DailyPi Is a Simple E Ink Home Dashboard

Olivier Simard-Hanley’s DailyPi is an E Ink home dashboard that can provide information from any services the user likes.

As we dive further into home automation and the IOTification of our living spaces, it becomes increasingly necessary to implement some means of keeping track of everything. You might have a server somewhere that knows the state of every device in your home, your complete daily schedule, and everything important that will happen throughout the day, but how much good is that doing you if you don’t have an easy way to view that that information? Olivier Simard-Hanley’s DailyPi is a simple E Ink home dashboard that can help.

DailyPi’s large E Ink screen sits unobtrusively in a picture frame, so it is easy to customize to suit a home’s decor. That screen can display information like the day’s weather conditions, tasks, device states, shopping lists, or anything else with available data that the user can access. It gets its power from a battery, so it isn’t tethered to the placement of outlets. And it should work with just about any IoT or home automation ecosystem, so long as the user has the requisite programming skill to access their APIs.

This is clever, because the hardware is minimal and doesn’t need much processing power. As presented, DailyPi contains a Raspberry Pi Zero W. But this would work even with a basic microcontroller that has a Wi-Fi adapter. The screen is a Waveshare 7.5” ePaper display and power comes from a PiSugar2 battery module.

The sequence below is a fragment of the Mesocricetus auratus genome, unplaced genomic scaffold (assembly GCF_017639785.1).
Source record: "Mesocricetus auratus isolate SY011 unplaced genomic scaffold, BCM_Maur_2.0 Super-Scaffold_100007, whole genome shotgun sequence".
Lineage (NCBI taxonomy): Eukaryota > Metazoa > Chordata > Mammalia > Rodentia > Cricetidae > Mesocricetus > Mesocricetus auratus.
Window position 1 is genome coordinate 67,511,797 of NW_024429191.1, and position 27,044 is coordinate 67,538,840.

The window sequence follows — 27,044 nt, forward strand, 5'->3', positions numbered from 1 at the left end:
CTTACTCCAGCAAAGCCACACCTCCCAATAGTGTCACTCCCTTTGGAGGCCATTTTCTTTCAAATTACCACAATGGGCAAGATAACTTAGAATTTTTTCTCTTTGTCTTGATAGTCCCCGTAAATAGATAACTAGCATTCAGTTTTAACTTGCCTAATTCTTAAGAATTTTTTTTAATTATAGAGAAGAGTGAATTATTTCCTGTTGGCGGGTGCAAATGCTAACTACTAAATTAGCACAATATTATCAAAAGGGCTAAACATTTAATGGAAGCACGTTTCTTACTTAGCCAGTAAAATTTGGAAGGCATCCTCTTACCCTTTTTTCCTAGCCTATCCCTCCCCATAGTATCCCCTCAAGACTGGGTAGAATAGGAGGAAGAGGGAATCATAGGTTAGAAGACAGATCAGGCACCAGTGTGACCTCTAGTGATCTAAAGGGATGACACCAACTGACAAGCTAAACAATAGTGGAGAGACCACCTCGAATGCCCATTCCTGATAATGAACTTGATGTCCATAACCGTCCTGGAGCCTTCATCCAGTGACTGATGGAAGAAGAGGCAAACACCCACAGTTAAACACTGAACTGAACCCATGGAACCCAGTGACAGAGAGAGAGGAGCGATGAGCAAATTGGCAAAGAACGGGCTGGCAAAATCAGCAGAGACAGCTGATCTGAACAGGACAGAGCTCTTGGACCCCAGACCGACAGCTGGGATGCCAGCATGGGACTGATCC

The reason that this works without a lot of processing power is because the DailyPi device isn’t doing anything other than downloading and displaying a PNG image. A web app hosted on Google Cloud Run does all of the real work. It connects to any relevant APIs and pulls data from them. Then it generates the PNG image and makes it available at a fixed URL. The DailyPi hardware only needs to check that URL at regular intervals to download the new image.

This is an ideal use of cloud computing, because it reduces the load on local hardware. A Raspberry Pi Zero W could probably do the processing without issue, but DailyPi would also work with an ESP8266 — or really any microcontroller that has Wi-Fi. That would consume far less power without any functionality sacrifices, thereby increasing battery life.

Cameron Coward
Writer for Hackster News. Proud husband and dog dad. Maker and serial hobbyist.
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